Searching for statistics on self-reported health lead me to this rather obvious health-related observation

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Summary: I'm trying to find where a Gallup poll got its data. On the way, though, I found a rather obvious claim.

BLOT: (24 Jun 2014 - 08:14:11 PM)

Searching for statistics on self-reported health lead me to this rather obvious health-related observation

News articles are starting to pick up a Gallup poll that reports newly insured Americans are younger and less-healthy than the national average, though I am curious about some of their data. For one, if I am reading this correctly, then the number of people newly insured out of the 30k polled is about 1500, and roughly 1/4 of that 1500 said they don't feel very well, and so we are talking about 300-400 people (as opposed to the much more representative sample to which it is being compared). And this is all self-reported. Though admittedly, one of the biggest problems we have with insurance is that people who feel good don't think they need it (and then end up being a major hit on the system when they end up needing a year or two down the road).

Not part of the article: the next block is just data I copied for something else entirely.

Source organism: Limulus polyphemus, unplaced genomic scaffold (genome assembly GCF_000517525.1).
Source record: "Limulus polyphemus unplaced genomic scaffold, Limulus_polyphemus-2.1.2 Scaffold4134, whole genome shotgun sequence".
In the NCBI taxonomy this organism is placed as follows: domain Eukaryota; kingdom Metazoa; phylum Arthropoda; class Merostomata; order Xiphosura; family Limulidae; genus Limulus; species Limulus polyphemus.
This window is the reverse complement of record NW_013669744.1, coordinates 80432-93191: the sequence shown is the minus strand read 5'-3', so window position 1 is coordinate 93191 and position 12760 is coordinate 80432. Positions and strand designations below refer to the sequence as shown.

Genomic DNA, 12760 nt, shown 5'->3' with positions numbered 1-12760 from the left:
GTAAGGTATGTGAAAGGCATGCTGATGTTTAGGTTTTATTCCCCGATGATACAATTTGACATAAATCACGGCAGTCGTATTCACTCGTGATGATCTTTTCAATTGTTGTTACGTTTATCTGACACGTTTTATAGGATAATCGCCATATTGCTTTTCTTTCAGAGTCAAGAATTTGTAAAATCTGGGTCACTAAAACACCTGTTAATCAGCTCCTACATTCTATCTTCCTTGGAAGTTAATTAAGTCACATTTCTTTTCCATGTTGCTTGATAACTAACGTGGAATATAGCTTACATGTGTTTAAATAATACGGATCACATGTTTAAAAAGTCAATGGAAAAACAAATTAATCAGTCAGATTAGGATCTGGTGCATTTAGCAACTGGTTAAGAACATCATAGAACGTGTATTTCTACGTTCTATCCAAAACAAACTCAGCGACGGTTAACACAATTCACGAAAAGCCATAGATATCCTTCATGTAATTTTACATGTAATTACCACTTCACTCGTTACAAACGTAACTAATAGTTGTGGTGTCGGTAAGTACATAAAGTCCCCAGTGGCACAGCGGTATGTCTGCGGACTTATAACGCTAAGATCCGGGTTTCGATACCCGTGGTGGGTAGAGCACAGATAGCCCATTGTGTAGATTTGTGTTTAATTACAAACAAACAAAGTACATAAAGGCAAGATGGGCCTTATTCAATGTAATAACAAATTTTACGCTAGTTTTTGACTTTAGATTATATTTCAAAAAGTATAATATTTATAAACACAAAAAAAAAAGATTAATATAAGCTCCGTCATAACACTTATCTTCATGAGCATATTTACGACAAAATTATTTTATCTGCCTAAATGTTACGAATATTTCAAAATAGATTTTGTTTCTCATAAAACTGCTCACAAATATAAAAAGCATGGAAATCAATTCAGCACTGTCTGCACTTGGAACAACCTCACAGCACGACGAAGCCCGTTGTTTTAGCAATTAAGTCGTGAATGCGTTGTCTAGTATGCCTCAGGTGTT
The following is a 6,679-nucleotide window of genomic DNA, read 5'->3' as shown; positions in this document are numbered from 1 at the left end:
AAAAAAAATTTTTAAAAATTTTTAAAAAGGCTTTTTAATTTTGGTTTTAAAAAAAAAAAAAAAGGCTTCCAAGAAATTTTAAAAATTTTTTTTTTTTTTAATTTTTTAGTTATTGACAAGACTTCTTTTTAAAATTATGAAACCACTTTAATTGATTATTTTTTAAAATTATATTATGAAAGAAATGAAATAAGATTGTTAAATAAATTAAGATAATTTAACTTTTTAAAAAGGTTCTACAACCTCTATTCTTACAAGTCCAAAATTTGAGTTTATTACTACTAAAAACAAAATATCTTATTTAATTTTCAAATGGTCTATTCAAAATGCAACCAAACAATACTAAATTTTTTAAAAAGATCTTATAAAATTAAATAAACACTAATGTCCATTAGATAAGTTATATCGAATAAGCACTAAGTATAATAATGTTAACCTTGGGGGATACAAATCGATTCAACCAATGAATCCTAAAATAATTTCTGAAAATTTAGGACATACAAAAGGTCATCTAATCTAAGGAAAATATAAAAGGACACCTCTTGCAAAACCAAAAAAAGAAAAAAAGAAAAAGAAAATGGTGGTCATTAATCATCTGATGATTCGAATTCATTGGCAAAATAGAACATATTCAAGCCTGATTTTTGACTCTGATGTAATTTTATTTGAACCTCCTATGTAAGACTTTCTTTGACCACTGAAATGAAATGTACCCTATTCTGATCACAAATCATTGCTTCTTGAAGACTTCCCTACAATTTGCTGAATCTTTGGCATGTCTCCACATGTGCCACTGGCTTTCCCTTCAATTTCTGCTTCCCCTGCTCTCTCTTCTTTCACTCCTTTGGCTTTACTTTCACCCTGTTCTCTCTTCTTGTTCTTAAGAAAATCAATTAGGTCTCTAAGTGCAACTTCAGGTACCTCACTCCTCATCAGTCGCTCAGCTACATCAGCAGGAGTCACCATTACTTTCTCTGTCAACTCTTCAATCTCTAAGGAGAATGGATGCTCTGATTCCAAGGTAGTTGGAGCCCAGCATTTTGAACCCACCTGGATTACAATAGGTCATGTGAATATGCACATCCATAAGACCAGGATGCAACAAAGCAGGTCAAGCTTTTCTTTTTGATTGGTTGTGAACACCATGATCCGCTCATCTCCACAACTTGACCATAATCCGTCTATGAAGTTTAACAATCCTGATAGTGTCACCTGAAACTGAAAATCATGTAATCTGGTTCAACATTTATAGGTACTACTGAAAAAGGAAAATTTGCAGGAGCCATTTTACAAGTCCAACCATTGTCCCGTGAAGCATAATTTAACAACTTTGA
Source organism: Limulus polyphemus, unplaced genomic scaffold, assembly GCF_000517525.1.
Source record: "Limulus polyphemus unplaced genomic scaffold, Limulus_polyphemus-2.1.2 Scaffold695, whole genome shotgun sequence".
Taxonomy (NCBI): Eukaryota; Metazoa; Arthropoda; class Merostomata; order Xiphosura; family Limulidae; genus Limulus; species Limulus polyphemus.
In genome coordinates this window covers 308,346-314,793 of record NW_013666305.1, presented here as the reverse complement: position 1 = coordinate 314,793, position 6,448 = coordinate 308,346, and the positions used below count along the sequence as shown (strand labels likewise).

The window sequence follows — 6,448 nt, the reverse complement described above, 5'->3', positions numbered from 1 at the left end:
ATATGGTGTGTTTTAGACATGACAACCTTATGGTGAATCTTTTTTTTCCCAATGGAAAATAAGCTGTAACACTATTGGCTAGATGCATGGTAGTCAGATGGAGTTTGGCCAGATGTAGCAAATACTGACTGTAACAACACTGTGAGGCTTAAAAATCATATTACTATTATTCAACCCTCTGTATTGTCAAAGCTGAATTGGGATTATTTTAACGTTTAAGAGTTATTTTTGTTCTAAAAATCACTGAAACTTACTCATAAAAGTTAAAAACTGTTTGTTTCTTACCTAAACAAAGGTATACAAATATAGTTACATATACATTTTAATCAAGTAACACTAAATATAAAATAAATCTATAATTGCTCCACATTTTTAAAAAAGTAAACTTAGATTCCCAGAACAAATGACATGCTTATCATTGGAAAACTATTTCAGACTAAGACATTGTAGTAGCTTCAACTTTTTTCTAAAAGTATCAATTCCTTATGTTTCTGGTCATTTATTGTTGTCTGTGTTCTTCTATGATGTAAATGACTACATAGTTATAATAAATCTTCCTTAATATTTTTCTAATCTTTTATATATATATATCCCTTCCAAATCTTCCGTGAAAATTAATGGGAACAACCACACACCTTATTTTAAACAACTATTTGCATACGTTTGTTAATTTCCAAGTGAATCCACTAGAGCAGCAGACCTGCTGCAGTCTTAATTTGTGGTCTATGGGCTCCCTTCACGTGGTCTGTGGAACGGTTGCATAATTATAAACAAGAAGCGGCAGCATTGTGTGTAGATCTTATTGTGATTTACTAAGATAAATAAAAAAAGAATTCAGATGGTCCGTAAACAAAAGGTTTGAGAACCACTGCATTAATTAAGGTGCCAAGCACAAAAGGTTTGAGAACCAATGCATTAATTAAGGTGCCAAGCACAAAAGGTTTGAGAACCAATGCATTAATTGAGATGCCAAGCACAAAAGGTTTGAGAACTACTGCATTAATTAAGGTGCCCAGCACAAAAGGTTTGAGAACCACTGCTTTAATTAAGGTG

Don't worry, though, certain bits of the press will make sure you know that millions of sick people are flocking into the health exchanges now...

On a more humorous side, though, while trying to search through Gallup's not-quite-stellar search engine, I tried broader searches about health statistics and such and people reporting feeling healthy or healthier or less healthy and lifestyles and anything, really, to try and find out which poll got Gallup those numbers, and ended up spotting this quote in one of the articles. And it made me chuckle. Because, while I think I know what it is they are going for, it seems to be one of those things that is utterly ridiculous to commit to [albeit digital] print.

I love that the caption says "tended to..." meaning that there are former smokers who light up more than current smokers, which is say that there are current smokers who light up less than former smokers...and really, it's a wonderful world.

UPDATE (25 Jun 2014). Ok, ok. After thinking about it, and digging up the the original source, realize that it's not about in the present, what they are going for is that women who used to smoke, smoked less when they were current smokers. Not as funny, but at least my brain understands, now.


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